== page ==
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dc.contributor.advisorBrice, Glenn
dc.contributor.advisorTerry, Larry
dc.contributor.advisorPorcari, John
dc.contributor.advisorWard, Kevin
dc.contributor.authorLuther II, Harold C.
dc.date.accessioned2008-08-19T19:41:27Z
dc.date.available2008-08-19T19:41:27Z
dc.date.issued1997-12
dc.identifier.urihttp://digital.library.wisc.edu/1793/29008
dc.description.abstractThe purpose of this study was to determine if using a new form of creatine monohydrate (Phosphagems -EAS) could increase muscular strength and favorably alter body composition. Twenty-seven college-aged Ss were randomly placed into a placebo or creatine group. Subjects in the creatine group were required to ingest 20 grams maintenance of the supplement for 5 days (loading phase) and 5 grams everyday thereafter (phase), while the placebo group took an identical looking and tasting product. The supplement or placebo was distributed in a double-blind protocol. Ss performed 1 RMs for the bench press and squat, and body composition was measured using hydrostatic weighing before and after supplementation/training. For the training program, both groups participated in a 6 week, 4 day split, resistance training program. Supplementation began the first week of the resistance program. The posttests were performed the week following the completion of the resistance program. Data were analyzed using a 2-way ANOVA with repeated measures and a Tukey's post hoc test. Both groups increased significantly (p < .05) in bench press and squat strength. The placebo group increased 22.9 lbs in the bench press and 59.6 lbs in the squat, while the creatine group increased 30.0 lbs in the bench press and 46.2 lbs in the squat in 6 weeks. Differences between groups were not statistically significant (p > .05). Total body and lean body weight increased significantly in the creatine group only (p < .05). Total body weight increased 5.4 lbs, with 4.8 lbs being lean body weight. No changes were found in % body fat or fat weight in either group. The results of this study indicate that creatine monohydrate does not improve muscular strength and/or body composition. However, the results of this research suggest that through a scientifically sound resistance training program, significant strength gains will occur along with slight improvements in body composition. Further research with the effects of creatine supplementation on muscular strength and body composition is needed.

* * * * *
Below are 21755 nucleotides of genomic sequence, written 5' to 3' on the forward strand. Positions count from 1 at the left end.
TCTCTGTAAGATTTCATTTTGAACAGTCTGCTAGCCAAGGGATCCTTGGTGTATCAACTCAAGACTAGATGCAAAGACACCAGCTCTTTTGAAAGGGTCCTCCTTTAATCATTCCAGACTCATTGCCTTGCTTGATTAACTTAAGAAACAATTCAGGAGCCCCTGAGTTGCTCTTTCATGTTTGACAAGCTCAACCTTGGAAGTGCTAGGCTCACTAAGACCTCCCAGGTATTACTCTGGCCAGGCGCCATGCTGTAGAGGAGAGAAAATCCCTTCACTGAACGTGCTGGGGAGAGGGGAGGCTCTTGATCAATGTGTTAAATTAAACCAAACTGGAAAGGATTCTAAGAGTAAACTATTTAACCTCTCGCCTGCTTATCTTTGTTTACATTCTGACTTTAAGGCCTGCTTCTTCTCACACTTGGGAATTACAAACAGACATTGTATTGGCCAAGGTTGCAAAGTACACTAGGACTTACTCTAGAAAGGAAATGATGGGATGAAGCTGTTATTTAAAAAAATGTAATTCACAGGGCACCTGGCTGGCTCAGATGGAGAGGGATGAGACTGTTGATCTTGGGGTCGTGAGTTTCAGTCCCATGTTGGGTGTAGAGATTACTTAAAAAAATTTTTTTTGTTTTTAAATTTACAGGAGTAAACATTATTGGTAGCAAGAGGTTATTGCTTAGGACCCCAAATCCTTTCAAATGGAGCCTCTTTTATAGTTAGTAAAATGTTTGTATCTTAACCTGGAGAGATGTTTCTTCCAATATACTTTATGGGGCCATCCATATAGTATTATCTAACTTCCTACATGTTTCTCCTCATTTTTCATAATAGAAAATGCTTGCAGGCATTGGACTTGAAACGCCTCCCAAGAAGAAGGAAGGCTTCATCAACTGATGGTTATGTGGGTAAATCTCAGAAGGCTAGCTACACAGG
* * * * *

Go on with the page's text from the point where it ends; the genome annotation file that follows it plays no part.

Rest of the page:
dc.format.extent1289249 bytes
dc.format.mimetypeapplication/pdf
dc.language.isoen_USen
dc.subjectCreatine -- Physiological effecten
dc.subjectMuscle strengthen
dc.subjectBody compostionen
dc.titleEffects of creatine monohydrate supplementation on muscular strength and body compositionen
dc.typeThesisen
thesis.degree.levelMS
thesis.degree.disciplineExercise and Sport Science--Human Performance


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